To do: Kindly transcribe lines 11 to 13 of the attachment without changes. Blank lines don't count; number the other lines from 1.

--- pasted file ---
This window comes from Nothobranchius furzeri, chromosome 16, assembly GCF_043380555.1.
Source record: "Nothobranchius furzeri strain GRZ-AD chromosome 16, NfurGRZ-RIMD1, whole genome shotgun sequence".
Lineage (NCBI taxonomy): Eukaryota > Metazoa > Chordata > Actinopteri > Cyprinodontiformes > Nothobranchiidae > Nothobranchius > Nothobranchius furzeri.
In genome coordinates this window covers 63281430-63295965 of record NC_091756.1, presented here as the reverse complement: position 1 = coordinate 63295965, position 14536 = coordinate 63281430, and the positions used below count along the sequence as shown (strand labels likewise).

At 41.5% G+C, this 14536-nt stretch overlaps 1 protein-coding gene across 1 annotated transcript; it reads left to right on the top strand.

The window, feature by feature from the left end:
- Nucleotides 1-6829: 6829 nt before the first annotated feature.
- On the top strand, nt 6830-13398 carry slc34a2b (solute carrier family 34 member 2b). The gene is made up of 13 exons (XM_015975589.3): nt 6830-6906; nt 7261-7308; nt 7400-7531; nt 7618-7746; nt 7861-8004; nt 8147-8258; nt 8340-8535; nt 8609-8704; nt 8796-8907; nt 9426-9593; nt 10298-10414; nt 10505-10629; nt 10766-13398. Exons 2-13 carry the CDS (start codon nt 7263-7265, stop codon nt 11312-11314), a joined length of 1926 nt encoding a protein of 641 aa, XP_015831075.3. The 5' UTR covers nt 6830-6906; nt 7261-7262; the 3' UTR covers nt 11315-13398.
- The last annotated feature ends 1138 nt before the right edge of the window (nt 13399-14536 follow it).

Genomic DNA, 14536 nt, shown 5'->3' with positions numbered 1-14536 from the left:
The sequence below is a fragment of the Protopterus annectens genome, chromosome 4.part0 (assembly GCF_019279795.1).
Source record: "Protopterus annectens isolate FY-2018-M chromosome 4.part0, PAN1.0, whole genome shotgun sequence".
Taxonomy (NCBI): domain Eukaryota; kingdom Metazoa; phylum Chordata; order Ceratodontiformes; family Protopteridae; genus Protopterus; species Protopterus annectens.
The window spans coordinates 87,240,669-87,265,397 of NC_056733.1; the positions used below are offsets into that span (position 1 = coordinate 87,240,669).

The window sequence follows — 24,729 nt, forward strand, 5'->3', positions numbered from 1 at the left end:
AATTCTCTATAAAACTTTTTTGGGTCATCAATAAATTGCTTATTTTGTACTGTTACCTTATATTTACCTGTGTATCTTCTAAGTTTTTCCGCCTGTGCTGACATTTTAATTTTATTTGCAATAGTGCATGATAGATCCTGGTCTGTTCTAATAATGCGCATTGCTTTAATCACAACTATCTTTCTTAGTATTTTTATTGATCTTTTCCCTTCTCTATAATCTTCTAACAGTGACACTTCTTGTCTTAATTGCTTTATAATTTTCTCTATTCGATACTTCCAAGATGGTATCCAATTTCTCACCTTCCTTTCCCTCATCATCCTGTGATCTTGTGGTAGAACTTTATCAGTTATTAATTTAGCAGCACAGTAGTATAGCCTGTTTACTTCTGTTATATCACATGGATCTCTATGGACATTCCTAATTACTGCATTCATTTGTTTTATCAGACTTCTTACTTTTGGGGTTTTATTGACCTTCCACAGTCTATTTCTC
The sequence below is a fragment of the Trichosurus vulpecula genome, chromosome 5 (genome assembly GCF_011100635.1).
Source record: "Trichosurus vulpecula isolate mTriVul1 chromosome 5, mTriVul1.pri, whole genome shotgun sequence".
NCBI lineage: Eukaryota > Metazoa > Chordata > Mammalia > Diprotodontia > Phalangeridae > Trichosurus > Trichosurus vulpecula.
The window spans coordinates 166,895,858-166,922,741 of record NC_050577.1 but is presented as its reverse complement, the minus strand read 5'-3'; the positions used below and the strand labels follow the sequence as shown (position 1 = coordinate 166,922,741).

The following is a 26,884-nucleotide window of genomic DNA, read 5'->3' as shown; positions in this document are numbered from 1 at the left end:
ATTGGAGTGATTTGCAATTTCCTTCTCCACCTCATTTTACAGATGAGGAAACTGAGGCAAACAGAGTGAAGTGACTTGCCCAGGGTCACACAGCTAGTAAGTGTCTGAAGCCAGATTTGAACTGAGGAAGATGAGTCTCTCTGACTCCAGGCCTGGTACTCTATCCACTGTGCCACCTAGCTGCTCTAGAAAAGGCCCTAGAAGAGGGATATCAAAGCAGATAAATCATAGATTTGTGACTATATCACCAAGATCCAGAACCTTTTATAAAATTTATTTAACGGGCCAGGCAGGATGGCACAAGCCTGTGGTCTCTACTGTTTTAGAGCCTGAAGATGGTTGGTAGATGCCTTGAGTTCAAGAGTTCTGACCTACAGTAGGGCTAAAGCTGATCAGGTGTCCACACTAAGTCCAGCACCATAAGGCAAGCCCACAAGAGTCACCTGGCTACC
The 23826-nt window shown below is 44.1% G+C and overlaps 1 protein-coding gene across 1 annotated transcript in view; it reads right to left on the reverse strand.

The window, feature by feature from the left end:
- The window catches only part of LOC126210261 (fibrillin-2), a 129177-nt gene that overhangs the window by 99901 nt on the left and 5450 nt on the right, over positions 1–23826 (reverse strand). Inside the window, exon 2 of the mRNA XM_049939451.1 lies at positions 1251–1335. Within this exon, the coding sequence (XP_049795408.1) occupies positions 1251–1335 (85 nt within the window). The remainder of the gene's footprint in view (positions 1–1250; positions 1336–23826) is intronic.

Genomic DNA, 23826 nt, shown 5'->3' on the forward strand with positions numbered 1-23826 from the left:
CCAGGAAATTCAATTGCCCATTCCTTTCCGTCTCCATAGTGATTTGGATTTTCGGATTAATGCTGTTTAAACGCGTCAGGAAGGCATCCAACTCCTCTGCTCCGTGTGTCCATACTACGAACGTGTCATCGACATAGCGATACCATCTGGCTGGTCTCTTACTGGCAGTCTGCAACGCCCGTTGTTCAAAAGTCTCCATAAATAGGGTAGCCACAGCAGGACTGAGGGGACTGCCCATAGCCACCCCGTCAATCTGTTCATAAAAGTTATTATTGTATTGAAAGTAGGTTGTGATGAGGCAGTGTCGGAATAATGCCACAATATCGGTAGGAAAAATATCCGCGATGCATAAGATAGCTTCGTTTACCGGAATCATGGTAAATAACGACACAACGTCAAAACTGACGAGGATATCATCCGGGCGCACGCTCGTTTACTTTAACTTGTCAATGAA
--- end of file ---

The sequence below is a fragment of the Protopterus annectens genome, chromosome 4.part0 (assembly GCF_019279795.1).
Source record: "Protopterus annectens isolate FY-2018-M chromosome 4.part0, PAN1.0, whole genome shotgun sequence".
Taxonomy (NCBI): domain Eukaryota; kingdom Metazoa; phylum Chordata; order Ceratodontiformes; family Protopteridae; genus Protopterus; species Protopterus annectens.